Scientists have discovered a second new compound that could eventually be developed into a medicine to help eradicate malaria.
The construction of dams in Africa, in some cases, bring an unintended consequence – an increase in malaria in the surrounding areas.
Bednet insecticides should kill mosquitoes on contact, but some have become highly resistant to the chemicals.
Innovations targeted at mosquito control are good but should not draw focus away from the tried and tested public health measures to control mosquito-borne diseases.
After years of complaints, will the British Army now use controversial anti-malarial as a drug of last resort?
Mefloquine was one of around 250,000 chemical compounds tested for malaria-killing activity in the 1960s by the United States military who needed to protect troops from malaria in the tropics.
They not only bear the heaviest burden of malaria on the continent: Nigerians are also paying the most for services related to the disease.
Despite tests which rapidly test for malaria being around for several years, overtreatment of malarial drugs still takes place in Africa.
Resistance to a commonly used antimalarial medication, Atovaquone, can’t spread to the general human population, a new research found.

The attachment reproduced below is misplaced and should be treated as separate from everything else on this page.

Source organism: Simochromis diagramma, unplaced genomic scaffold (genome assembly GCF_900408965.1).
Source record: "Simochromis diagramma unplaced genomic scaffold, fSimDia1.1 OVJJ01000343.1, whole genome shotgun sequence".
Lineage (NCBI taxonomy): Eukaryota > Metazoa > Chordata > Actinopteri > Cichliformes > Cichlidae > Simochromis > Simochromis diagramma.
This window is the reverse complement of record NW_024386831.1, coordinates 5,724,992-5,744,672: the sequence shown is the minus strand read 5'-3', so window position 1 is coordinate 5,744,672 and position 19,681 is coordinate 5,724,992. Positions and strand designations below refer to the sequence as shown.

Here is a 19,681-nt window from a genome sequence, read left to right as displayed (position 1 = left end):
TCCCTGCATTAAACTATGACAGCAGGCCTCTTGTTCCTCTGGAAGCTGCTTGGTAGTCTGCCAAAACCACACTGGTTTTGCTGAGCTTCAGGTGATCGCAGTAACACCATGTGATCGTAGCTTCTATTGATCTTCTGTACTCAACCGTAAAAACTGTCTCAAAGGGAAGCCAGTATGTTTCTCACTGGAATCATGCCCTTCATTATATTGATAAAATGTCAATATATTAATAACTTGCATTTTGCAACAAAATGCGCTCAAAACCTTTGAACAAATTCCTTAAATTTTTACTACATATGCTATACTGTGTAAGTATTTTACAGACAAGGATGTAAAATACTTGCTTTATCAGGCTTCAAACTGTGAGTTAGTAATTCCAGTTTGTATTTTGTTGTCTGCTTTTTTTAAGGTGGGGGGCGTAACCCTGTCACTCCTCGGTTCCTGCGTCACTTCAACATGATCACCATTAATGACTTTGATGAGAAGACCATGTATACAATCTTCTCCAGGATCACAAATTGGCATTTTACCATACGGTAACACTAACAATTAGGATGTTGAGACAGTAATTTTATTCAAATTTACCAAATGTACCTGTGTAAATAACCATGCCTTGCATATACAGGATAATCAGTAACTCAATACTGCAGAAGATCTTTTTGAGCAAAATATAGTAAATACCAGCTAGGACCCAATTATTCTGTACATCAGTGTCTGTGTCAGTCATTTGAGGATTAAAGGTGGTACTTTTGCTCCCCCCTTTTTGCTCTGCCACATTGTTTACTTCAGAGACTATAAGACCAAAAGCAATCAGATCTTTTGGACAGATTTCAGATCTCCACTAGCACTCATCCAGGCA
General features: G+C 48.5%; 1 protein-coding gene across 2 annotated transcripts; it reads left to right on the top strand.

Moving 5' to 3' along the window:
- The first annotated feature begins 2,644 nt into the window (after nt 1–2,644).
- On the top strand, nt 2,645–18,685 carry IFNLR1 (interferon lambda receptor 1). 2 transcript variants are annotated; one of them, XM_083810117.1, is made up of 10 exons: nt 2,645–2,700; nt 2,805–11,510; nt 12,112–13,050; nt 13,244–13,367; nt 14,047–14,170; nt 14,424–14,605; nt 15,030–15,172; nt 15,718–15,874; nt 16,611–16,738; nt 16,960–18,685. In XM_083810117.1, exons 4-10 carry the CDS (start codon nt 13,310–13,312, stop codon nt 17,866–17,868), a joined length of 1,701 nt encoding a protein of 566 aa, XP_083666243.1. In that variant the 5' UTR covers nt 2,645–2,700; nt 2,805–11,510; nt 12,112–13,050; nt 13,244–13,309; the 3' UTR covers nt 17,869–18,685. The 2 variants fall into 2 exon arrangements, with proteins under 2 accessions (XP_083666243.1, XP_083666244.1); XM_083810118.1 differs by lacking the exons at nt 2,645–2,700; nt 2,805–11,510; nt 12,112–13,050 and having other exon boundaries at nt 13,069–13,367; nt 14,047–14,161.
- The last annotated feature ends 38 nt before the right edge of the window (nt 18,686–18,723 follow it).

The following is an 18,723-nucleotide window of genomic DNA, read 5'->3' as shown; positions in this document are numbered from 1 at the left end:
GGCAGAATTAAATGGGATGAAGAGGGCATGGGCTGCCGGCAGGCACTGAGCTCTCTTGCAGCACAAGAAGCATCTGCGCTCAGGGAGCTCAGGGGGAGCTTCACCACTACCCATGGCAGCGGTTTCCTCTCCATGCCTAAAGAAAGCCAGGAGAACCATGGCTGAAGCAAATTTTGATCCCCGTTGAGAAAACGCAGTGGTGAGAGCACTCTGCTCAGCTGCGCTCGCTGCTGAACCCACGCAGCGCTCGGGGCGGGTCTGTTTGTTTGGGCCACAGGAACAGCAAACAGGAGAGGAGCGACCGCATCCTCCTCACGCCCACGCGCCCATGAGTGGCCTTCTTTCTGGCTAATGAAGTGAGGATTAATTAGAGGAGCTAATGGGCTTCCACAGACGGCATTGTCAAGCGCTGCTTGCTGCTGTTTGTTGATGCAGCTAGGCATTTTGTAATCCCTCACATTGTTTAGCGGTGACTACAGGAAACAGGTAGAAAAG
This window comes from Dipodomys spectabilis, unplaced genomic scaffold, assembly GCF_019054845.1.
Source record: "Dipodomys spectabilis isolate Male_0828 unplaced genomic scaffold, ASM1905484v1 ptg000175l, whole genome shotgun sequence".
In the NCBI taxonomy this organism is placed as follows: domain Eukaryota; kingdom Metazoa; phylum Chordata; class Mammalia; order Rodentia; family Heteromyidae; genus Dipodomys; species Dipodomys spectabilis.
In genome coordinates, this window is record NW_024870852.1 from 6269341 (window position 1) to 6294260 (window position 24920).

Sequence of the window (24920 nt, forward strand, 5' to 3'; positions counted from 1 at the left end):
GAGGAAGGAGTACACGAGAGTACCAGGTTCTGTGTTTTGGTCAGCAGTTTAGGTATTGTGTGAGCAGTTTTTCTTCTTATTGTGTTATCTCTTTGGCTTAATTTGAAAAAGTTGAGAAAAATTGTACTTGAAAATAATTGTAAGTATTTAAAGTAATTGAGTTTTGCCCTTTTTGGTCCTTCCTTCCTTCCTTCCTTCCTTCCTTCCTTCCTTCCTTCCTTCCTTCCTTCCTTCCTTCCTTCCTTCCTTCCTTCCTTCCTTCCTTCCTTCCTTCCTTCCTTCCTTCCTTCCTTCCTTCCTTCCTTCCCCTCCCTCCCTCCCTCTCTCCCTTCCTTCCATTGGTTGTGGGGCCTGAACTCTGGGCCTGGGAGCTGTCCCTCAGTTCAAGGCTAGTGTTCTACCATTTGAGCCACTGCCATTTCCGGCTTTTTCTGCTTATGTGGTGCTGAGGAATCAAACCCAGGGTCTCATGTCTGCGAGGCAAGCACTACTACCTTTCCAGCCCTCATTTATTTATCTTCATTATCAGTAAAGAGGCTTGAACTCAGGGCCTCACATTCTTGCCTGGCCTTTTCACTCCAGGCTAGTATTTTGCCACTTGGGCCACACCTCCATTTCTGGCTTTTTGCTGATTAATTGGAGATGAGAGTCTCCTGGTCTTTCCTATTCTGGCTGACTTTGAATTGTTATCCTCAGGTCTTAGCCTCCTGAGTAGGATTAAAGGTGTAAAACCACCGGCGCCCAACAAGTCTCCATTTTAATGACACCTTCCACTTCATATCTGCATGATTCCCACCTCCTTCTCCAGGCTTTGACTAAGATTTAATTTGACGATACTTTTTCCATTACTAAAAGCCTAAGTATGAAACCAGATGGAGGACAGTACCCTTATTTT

New initiative with old handsets halves rates of the disease in southern Tanzania – and is being applied to other conditions, too.
Understanding what causes diseases is a life-and-death matter. It is a complicated issue that has generated a great deal of debate in the medical community.
Although there have been global efforts to eliminate parasites, some parasites and vectors will have survived attack because they have evolved resistance.
If we can solve the privacy issues, placing trackers on people and the things we make can teach us a great deal about ourselves and the world around us.
Insecticides and mosquito nets only get you so far. Synthetic biologists are ready to take the battle against mosquito-borne disease to the level of DNA – which might spell the insects’ ultimate doom.
They spread disease and misery and account for millions of deaths every year. There's not a lot to be said for mosquitoes.
As Zika fear rises, people are inevitably asking why we don't have a vaccine to protect against the mosquito-borne virus.
Zika was discovered almost 70 years ago, but wasn't associated with outbreaks until 2007. So how did this formerly obscure virus wind up causing so much trouble in Brazil?
The ethics of genetically modified mosquitoes and the gene-drive technology that seeks to spread them.
Innovative initiative aims to inspire pupils on the continent to take up careers in science.
New genetic technology could change the DNA of entire species to prevent them from spreading diseases.